Mind the gap! Or, is it watch this space?

pic of mind the gap on tube

Just after I got my PhD, I took a year off to go travelling.

A few people advised me that it was a bad move.  People would be publishing and getting jobs, and generally getting ahead of me and I would have trouble getting a job when I got back.  I didn’t, but I guess the message stayed with me. A few years later, I have another gap on my CV, ostensibly, because I have had kids, and it worries me.

Originally, I designed my life so that I would have no gap!  I would have kids and a career, after all I had had a job since I was 16 years old and I defined myself by working.  So, a couple of years into marriage, before starting a family, I set myself up to have it all.

I did a postgraduate diploma in journalism to get into writing,   I began lecturing part-time (instead of full-time) and started freelance consulting, so that once the kids came along, I would have choice and flexibility. This plan was so brilliant, only unexplained infertility could wipe the smile off my face – which it did.  I spent a couple of years feeling blue.

Finally, my longed for baby was born with 1% kidney function. She went onto dialysis on day 11 of her life and when she could finally leave hospital,  the dialysis machine came home with us.  I did one lecture when she was still in hospital and spent the whole time wondering about her blood pressure and how much she had vomited.  So, I came home from that lecture to become a full time mother and dialysis nurse.

Three months later, I fell pregnant again. One lovely nurse congratulated us for fitting it on top of dialysis which makes me laugh even now.  My healthy second child allowed me to experience normal baby stuff,  like carrying your baby around in your arms and not having it attached to a machine all night.  And when I pushed my beautiful babies around in their double buggy, people would shout, ‘Oh you’ve got your hands full,’ and I would say, ‘You don’t know the half of it.’

Then came transplant,  I ran between hospitals to see how donor (daddy) and recipient (daughter) were doing, with a four month old under one arm, and remember breastfeeding  her in the ICU next to my sedated toddler, who had always been too ill to toddle.  A few months (and emergency surgeries) later, daddy went back to work (I was completely jealous – but he earns more than me) and we moved house as we needed more space and a fresh start. I remember thinking, ‘Yes now life can start.’

Instead,we got burgled and I was diagnosed with breast cancer.  I found it completely exhausting to be responsible for two kids under three whilst on chemotherapy and radiotherapy and recovering from surgery. For the first time in my life, I was just so grateful that I didn’t have to work.

We had just finished two lots of surgery when my mum nearly died and then three months later, my dad did die.  So, our first holiday as a little family away from hospitals was spent going through all my parents possessions and dismantling what had been their life. My two small girls wandered around like Wall-E collecting up treasures to bring home.  I was still sore from surgery and weak from grief and guilt. For a long while afterwards I had recurring nightmares of my mum turning back into her old self and asking: ‘Where are all my things?’   Sometimes, I hopelessly wished she would.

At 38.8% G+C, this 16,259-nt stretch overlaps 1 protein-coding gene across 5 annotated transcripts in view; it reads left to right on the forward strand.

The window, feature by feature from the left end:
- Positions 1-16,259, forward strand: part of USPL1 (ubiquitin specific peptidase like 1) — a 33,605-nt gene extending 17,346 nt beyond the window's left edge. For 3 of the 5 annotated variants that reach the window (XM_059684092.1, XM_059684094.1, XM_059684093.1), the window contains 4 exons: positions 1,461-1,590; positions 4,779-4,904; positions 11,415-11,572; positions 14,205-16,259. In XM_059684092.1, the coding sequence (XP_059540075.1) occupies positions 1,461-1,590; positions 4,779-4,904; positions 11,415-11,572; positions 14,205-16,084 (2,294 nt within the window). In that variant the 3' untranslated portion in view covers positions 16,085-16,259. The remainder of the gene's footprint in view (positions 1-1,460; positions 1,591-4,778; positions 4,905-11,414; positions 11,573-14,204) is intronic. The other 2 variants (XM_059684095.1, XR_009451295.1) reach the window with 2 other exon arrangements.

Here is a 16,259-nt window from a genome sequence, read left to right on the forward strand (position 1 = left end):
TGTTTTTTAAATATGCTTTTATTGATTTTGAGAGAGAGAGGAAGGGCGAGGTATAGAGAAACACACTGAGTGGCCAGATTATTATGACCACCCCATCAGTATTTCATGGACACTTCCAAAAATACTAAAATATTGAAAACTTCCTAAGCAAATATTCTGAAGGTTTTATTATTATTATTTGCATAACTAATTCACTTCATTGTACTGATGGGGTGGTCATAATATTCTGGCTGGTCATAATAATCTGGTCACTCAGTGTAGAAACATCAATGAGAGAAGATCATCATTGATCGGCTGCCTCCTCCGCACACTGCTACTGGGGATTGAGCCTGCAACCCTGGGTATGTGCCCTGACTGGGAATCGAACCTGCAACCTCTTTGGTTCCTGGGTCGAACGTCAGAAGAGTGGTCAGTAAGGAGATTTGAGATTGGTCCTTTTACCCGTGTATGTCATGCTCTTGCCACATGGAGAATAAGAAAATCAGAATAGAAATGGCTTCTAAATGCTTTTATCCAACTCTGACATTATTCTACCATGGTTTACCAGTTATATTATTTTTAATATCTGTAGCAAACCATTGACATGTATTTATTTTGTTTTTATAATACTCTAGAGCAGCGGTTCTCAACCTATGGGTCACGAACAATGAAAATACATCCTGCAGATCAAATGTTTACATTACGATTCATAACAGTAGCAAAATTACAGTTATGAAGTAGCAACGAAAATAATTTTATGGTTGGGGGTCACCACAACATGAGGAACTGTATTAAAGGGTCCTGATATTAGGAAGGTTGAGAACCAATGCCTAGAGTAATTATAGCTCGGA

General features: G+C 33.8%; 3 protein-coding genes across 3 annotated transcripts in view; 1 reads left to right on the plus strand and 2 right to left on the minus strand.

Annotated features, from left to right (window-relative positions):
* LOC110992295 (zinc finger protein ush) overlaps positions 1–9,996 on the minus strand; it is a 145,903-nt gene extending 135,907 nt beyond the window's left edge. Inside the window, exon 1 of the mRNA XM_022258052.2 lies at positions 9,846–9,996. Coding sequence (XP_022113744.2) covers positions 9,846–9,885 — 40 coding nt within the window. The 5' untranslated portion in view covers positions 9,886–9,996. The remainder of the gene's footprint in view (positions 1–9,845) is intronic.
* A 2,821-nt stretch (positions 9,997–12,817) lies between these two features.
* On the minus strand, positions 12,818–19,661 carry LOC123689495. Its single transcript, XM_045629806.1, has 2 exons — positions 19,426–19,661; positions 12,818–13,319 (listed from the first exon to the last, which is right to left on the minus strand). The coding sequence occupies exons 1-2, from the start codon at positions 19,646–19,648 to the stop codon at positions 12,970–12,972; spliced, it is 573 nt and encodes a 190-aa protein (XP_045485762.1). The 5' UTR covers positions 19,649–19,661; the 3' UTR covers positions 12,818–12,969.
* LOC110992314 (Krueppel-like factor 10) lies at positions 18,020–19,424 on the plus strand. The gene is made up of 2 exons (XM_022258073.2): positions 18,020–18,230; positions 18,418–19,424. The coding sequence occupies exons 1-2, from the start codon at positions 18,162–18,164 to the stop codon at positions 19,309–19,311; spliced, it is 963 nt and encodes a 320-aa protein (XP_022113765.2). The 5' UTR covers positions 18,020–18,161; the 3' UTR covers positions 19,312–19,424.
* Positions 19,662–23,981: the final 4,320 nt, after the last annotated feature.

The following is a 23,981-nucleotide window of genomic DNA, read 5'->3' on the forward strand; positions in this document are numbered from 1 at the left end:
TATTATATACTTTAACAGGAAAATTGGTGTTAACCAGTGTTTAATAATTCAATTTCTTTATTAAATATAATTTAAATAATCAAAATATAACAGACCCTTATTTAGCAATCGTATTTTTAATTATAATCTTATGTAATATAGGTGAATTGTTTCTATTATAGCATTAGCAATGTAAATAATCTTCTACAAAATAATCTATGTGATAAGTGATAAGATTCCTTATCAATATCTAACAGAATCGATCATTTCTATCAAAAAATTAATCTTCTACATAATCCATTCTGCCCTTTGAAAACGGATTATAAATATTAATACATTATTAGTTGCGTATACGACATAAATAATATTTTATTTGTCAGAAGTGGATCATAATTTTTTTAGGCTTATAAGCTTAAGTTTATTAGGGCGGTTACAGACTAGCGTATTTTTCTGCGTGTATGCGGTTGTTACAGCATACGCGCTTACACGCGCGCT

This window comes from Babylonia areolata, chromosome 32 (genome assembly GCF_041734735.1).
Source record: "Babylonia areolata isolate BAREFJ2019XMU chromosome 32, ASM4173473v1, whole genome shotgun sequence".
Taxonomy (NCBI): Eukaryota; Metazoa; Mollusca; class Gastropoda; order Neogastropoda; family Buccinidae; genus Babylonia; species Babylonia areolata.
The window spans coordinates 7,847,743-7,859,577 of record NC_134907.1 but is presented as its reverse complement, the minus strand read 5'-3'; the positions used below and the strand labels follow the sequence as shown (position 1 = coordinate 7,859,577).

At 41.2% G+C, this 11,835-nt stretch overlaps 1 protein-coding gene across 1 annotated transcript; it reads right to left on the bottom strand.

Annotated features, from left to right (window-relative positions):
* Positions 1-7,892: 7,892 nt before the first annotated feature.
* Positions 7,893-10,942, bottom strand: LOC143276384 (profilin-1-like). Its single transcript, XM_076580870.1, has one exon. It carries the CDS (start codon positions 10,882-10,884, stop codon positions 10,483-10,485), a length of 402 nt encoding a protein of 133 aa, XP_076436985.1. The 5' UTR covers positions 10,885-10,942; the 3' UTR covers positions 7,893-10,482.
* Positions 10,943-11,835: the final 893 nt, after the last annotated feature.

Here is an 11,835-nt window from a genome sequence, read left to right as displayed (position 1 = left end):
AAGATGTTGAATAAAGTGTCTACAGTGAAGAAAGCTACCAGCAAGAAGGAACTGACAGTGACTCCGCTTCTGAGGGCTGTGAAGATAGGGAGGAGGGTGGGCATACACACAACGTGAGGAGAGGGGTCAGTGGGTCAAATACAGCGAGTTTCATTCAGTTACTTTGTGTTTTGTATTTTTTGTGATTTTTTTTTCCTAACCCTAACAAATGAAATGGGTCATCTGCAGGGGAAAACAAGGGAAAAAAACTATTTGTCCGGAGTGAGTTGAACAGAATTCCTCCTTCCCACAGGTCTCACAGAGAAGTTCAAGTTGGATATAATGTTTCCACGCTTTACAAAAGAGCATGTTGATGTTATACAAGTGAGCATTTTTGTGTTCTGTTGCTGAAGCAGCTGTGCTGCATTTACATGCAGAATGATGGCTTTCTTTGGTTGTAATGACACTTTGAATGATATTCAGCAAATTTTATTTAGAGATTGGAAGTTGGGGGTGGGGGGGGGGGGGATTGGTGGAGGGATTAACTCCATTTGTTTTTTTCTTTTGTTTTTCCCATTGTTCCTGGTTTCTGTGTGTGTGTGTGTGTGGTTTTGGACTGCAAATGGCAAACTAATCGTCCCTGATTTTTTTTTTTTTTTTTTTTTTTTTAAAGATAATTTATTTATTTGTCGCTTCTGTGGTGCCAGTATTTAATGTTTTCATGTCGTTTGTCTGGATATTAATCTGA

Fast forward through a couple more surgeries and three years, externally the dust has settled, the kids are at school and I am completely lost because my job has been to look after them, but they are looked after by someone else 38 weeks of the year from 9am to 3.30pm and I miss them.

I have done some freelance website design, some writing, and some volunteering (Treasurer of the PTA to be exact. I tried to do some hospital stuff but kept crying on people) and when people ask me what I do, I have no idea how to reply.  I no longer know how to define myself.  But more importantly now I am free to have a job,  I no longer seem to know what I want to do.

I went to some networking/women back into work events, just to get some idea of what I could do, where kindly people said, ‘Oh with all that experience you can get a job no problem.’  But they mean work experience and the stuff I used to do.  They don’t mean the life changing experiences in that gap, which I am not supposed to mention at all, as it makes people run a mile!  I am supposed to behave like it never happened, and it cannot go on my CV.

One woman who was leading the back to work event depressingly said, ‘Don’t expect a job to change your life.  It is just a job!’  Aaargh!  And the worst  bit of (unsolicited) advice I ever got was: ‘Just put that cancer behind you and get a job doing data entry’.

Data entry, I ask you.  I used to get upset doing the washing, as I would think: I can’t believe I have lived through all that and I still have to wash everyones’ knickers.  But, then I got a tumble dryer and washing became infinitely more bearable.

I wish I could put my CV gap in the tumble dryer and then perhaps I would know exactly how to do what is going to make me happiest.

Lately, my favourite quote for the day is:

‘There is hope in being.’

I don’t know who said it, but it makes me feel better about my not doing.

I am so infinitely grateful for modern medicine and for our brilliant NHS which saved my daughter’s life, my life, my mum’s life, and prolonged my dad’s life, so we got some extra time with him.   But, I think, part of modern medicine and technology involves learning to live through things that were not possible 20 years ago which can be difficult yet amazing, both mentally and physically.

And, perhaps here is where I may have something to offer.  Who knows? I mind about the gap on my CV, but really, perhaps I should let it go and watch this space instead. I might end up doing something really exciting.

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